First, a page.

Organization of HIV-1 capsid proteins on a lipid monolayer

Eric Barklis, Jason McDermott, Stephan Wilkens, Stephen Fuller, David Thompson

Research output: Contribution to journalArticlepeer-review

57 Scopus citations


In an in vitro system that mimics the assembly of immature human immunodeficiency virus (HIV) particles, ordered arrays of HIV-1 capsid (CA) proteins encoded by the viral gag gene have been obtained by incubation of histidine-tagged capsid proteins (HisHIVCA) beneath lipid monolayers containing the nickelchelating lipid, 1,2-di-O-hexadacyl-sn-glycero-3-(1'- 2'-R-hydroxy-3'-N-(5-amino-1-carboxypentyl)iminodiacetic acid)propyl ether. The membrane-bound His-HIVCA proteins formed small crystalline arrays of primitive (pl) unit cells with dimensions of a = 74.2 Å, b = 126.2 y = 89.3°. The image-analyzed two-dimensional projection of His-HIVCA assemblies shows a cage-like lattice, consisting of hexamer and trimer units, surrounding protein-free cage holes. The hexamer-coordinated cage holes of 26.3-Å diameter are spaced at 74.2-Å intervals: these distances, and the hexamer-trimer arrangement, are consistent with previous, lower resolution studies on immature HIV-1 virus particles produced in vivo. Additionally, HIV-1 matrix protein trimer unit structures align to the His-HIVCA trimer units such that residues previously shown to interact with the HIV-1 gp120/gp41 envelope protein complex are oriented toward the hexamer cage holes. Our results form a bridge between results from conventional methods for the analysis of HIV particle structure.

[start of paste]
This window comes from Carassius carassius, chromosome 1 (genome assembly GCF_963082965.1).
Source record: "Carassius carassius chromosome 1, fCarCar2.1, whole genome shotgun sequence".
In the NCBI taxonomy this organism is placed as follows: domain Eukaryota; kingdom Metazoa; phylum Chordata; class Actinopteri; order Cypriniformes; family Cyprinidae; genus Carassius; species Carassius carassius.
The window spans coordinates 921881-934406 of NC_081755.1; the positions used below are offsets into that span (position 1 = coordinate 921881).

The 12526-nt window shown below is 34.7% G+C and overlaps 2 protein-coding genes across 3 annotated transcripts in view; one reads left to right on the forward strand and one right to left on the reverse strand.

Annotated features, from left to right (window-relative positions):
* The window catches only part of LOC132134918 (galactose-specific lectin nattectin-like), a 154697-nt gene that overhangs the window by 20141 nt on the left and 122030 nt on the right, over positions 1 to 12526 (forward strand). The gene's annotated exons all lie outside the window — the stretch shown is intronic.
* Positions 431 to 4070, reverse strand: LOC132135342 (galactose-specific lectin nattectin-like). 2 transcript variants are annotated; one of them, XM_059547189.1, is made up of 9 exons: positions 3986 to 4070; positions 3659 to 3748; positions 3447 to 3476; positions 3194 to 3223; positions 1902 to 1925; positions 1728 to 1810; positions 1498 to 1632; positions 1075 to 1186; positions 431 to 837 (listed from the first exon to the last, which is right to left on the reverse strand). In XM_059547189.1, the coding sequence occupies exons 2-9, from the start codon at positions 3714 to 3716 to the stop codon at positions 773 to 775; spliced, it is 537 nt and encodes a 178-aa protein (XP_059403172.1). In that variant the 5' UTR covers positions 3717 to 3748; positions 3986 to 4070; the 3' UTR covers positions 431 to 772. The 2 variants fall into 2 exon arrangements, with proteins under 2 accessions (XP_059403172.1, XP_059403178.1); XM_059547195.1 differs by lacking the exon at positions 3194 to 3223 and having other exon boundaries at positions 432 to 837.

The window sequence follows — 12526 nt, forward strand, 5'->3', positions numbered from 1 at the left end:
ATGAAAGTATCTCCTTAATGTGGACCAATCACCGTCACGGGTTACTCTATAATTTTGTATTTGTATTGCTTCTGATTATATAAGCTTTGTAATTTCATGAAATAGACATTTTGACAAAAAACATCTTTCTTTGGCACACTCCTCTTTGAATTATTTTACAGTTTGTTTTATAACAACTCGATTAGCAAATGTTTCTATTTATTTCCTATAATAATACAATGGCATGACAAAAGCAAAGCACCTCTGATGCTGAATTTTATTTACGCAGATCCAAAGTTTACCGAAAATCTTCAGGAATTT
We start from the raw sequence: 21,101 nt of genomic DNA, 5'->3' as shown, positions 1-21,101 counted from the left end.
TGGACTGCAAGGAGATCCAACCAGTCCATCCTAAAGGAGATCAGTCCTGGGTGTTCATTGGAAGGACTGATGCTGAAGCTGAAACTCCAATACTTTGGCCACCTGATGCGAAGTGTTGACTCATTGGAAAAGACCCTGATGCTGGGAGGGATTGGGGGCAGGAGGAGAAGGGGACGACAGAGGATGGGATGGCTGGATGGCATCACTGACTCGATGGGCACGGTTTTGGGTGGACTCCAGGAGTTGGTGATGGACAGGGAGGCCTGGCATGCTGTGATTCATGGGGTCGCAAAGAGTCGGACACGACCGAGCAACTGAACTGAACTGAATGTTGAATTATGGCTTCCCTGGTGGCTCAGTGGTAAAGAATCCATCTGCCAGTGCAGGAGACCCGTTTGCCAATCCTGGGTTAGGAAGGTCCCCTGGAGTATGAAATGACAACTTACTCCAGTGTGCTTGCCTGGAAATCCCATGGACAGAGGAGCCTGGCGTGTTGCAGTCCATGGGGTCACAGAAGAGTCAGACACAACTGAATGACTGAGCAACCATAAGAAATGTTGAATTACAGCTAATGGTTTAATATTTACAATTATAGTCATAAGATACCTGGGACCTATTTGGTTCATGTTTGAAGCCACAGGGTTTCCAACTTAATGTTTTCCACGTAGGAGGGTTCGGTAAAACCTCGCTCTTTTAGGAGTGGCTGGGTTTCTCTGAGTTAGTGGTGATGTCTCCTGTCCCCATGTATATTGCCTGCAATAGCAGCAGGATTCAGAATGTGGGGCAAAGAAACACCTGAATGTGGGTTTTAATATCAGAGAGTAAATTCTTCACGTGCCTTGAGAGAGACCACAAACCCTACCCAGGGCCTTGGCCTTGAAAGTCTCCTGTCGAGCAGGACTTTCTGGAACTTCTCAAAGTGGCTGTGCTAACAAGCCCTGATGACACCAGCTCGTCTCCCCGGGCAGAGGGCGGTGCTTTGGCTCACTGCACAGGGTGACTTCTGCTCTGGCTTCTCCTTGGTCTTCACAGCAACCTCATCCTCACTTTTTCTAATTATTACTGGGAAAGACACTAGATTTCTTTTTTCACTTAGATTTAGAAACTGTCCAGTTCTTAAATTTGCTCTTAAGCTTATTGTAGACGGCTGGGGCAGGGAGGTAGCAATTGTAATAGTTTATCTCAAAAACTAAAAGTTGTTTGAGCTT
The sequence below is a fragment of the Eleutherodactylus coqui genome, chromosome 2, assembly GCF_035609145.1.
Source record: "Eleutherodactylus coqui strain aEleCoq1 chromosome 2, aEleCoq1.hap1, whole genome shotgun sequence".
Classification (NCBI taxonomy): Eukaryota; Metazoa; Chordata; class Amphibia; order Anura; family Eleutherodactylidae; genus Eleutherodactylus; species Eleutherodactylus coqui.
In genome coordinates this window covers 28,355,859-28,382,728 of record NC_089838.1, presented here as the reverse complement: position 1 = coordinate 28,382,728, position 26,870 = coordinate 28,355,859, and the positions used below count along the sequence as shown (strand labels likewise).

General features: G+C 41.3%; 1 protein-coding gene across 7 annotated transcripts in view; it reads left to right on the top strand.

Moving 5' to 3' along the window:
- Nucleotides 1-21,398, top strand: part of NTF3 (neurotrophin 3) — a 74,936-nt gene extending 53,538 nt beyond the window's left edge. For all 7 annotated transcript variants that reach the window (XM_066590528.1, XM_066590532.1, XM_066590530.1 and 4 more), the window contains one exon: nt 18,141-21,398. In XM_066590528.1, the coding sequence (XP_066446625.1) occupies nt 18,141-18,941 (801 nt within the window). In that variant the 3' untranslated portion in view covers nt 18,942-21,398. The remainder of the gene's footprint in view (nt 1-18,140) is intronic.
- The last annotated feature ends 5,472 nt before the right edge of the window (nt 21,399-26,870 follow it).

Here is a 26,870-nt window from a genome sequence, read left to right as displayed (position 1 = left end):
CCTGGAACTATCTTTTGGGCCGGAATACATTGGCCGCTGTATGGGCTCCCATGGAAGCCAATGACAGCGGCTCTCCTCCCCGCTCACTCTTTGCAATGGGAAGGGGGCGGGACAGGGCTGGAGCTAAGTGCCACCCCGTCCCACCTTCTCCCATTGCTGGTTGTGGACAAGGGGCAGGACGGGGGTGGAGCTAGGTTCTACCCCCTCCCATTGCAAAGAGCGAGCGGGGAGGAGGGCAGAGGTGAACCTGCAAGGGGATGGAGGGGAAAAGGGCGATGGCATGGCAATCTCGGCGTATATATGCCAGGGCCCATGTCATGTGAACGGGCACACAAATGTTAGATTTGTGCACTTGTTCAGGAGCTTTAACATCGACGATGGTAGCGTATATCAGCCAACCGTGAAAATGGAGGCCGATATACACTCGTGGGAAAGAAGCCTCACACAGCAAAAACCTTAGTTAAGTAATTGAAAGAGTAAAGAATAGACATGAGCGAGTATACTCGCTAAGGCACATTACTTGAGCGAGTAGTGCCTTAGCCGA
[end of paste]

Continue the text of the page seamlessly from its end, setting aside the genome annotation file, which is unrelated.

Original languageEnglish (US)
Pages (from-to)7177-7180
Number of pages4
JournalJournal of Biological Chemistry
Issue number13
StatePublished - Mar 27 1998

ASJC Scopus subject areas

  • Biochemistry
  • Molecular Biology
  • Cell Biology


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